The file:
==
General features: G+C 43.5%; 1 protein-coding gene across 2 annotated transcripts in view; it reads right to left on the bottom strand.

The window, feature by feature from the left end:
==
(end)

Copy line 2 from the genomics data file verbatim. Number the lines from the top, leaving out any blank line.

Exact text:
The window, feature by feature from the left end: